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I feels like there's a natural focus on child Internet safety issues this week.  We celebrate Internet Watch Foundation Awareness Day (more on that on Wednesday) and it’s also National Anti-Bullying Week in the US, as well as being International Anti-Bullying Month worldwide.

To mark this, Facebook have stepped up their safety measures with a new anti-bullying page in their Family Safety Centre, with ‘tools, tips and programmes to help people stand up for each other’. The emphasis is on conflict resolution, of working together to combat bullying.

If I’m really honest I find the ‘Daniel Cui’ video a little  irritating in its Disney-ending  recount of a bullying case study, but then, I’m not the target audience, and the ‘empowerment’ message is important. The emphasis is on providing people with the tools to resolve their own conflicts, by directing them to resources and adding processes to (for example) let friends know exactly why you don’t like the photo they tagged you in.

Reporting content posted by friends

Facebook have recognised that the majority of cases where people are upsetting each other on Facebook don’t actually contravene Facebook terms, so really, friends need to sort it out between themselves.  They’re working on the premise that most people are basically nice: if they understand exactly why they upset you, they’ll stop doing it.  Or, as Facebook would say: “by enabling compassionate communication to take place, conflicts are much more likely to be resolved” …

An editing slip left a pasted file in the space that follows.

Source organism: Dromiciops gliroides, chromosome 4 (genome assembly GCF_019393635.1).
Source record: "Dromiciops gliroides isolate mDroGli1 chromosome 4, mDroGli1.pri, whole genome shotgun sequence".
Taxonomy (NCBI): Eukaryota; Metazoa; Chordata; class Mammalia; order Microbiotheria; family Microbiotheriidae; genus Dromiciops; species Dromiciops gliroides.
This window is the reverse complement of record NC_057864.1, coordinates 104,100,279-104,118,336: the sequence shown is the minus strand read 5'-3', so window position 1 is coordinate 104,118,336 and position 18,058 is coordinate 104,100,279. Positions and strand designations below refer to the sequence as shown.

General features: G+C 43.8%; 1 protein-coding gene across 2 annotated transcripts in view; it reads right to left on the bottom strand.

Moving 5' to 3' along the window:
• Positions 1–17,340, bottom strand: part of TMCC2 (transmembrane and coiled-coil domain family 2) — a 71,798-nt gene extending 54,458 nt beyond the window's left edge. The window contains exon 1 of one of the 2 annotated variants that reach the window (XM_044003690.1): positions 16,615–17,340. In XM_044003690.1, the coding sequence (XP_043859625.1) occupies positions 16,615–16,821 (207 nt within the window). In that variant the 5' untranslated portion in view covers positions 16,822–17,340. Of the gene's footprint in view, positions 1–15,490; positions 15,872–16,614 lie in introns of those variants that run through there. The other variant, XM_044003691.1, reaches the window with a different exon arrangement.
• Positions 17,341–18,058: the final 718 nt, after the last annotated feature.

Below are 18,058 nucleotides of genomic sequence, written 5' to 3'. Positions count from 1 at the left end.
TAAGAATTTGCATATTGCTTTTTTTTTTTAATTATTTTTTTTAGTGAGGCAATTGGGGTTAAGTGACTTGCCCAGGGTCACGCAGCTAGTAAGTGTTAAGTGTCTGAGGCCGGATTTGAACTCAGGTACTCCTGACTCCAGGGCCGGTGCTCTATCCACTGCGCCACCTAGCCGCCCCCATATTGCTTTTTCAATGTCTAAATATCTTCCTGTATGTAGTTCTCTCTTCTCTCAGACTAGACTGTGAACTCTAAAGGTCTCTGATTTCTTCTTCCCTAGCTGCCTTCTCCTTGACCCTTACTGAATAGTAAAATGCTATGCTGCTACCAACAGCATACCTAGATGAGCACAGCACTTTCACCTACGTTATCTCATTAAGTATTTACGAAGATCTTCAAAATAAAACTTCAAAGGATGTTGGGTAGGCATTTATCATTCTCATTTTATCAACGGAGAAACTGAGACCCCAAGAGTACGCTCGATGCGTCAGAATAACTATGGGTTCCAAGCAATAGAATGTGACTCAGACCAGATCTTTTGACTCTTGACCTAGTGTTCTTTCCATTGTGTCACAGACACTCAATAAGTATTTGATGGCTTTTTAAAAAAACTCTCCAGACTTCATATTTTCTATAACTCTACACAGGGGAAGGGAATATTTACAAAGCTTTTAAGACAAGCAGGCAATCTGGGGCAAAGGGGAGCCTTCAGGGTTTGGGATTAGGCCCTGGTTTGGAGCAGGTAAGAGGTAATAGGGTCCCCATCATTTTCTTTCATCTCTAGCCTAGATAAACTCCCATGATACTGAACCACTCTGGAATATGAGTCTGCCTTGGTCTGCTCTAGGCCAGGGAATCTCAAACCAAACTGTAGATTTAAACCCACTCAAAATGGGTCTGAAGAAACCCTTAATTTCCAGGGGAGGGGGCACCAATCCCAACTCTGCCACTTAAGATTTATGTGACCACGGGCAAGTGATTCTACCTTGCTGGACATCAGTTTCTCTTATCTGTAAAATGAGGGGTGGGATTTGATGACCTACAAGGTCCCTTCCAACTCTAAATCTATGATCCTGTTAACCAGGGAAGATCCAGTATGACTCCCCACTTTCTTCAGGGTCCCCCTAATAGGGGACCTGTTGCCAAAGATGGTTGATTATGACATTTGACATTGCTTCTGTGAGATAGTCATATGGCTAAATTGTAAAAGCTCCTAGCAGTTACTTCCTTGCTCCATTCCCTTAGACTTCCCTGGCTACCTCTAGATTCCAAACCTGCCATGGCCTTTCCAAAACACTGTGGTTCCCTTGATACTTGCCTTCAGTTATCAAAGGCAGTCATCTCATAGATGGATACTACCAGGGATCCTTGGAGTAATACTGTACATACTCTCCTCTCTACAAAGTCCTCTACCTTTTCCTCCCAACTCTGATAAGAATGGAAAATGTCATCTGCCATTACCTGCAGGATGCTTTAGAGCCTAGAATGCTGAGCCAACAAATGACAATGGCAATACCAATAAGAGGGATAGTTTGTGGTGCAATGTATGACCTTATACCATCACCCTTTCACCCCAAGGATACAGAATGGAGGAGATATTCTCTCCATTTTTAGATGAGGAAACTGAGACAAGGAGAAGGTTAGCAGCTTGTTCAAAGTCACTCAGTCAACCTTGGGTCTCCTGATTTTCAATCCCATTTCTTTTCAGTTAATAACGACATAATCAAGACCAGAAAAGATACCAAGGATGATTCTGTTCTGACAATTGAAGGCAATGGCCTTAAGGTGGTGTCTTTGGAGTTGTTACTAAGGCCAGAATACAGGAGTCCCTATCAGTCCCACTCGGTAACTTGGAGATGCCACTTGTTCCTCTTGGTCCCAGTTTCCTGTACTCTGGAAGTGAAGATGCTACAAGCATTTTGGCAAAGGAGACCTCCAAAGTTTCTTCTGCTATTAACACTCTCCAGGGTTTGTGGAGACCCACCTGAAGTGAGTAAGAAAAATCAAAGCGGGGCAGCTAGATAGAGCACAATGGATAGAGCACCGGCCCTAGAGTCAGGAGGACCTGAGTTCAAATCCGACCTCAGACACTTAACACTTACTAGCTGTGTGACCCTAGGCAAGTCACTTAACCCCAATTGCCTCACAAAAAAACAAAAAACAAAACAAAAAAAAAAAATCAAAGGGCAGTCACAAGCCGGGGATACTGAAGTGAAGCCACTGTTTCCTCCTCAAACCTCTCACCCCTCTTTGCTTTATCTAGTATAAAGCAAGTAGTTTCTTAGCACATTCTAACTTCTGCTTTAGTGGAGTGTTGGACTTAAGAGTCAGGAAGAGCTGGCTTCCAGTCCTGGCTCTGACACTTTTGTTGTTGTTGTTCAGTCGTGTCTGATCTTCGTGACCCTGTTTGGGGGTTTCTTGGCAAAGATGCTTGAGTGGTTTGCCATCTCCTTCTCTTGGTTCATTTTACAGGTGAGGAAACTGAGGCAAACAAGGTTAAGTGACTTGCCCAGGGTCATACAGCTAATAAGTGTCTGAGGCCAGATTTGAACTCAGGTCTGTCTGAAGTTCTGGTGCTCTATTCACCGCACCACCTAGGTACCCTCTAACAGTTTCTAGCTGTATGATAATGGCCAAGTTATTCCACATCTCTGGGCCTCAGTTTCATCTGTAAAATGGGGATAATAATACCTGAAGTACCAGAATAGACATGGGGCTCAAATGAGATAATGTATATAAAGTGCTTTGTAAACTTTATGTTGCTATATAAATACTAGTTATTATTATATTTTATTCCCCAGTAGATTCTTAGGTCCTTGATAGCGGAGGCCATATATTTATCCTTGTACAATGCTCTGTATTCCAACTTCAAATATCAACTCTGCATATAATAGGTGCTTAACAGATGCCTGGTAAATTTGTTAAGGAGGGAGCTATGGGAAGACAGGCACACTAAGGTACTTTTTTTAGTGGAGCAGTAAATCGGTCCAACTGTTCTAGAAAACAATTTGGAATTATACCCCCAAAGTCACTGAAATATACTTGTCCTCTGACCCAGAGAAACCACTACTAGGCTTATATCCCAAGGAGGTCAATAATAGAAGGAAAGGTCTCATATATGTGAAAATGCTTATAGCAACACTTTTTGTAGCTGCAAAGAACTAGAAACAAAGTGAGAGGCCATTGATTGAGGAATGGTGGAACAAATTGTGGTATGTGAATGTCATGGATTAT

From Facebook’s research, this approach is working: 65% of the people who get the message ‘feel positive’ about the person who raised the concern.

The new anti-bullying page contains links to the anti-bullying campaign page: Stop Bullying: Speak Up, instructions on how to report content and – a welcome recent addition – how to check on the progress of a report you’ve made.

To help victims of bullying on Facebook, specifically for teens, Facebook offer an ‘evidence-capture’ service  to send a copy of the abusive contact to someone they trust, who can hopefully help them through the issue.

Natch: this system of reporting content through to someone you trust, is called by Facebook the ‘Trusted Friend’ tool.  Which is exactly what they named a password retrieval system last year – the digital equivalent of leaving your keys with your neighbours.  (Except that, as you only leave parts of your log in with each, you get a fun scavenger hunt too).   Anyhow, some digging revealed that the anti-bullying feature ‘Trusted friend’ feature can only be accessed during the process of making a report: you won’t find a direct link to it by searching.

I think Facebook are – generally speaking – doing a pretty good job in countering bullying and trying to help us help ourselves.  The whole reporting system is vastly improved  on what it was a few years ago. However, the social network has finite resources, and is still notoriously slow to respond, and all the recent improvements have added layers of complexity to the help features.  Unless you really know what you’re looking for and you’re fairly determined to find it, the myriad safety resources,  advice centres, reporting processes, tips and tools can be a little confusing.

 

Watch out for more on child safety issues from us at eModeration this week, including stories from our moderators: what it’s like working at the coal-face of child internet safety.